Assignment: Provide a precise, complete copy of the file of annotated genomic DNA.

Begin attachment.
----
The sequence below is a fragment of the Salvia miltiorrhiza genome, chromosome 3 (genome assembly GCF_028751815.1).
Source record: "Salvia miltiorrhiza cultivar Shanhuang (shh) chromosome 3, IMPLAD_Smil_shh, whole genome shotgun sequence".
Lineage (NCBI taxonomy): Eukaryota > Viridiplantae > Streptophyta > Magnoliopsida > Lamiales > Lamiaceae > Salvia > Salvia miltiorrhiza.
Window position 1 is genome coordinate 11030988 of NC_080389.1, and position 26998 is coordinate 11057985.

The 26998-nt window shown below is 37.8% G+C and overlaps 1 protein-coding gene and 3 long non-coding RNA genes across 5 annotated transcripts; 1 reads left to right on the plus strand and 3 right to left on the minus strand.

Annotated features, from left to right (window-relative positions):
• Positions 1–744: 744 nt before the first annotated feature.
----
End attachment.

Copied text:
The sequence below is a fragment of the Salvia miltiorrhiza genome, chromosome 3 (genome assembly GCF_028751815.1).
Source record: "Salvia miltiorrhiza cultivar Shanhuang (shh) chromosome 3, IMPLAD_Smil_shh, whole genome shotgun sequence".
Lineage (NCBI taxonomy): Eukaryota > Viridiplantae > Streptophyta > Magnoliopsida > Lamiales > Lamiaceae > Salvia > Salvia miltiorrhiza.
Window position 1 is genome coordinate 11030988 of NC_080389.1, and position 26998 is coordinate 11057985.

The 26998-nt window shown below is 37.8% G+C and overlaps 1 protein-coding gene and 3 long non-coding RNA genes across 5 annotated transcripts; 1 reads left to right on the plus strand and 3 right to left on the minus strand.

Annotated features, from left to right (window-relative positions):
• Positions 1–744: 744 nt before the first annotated feature.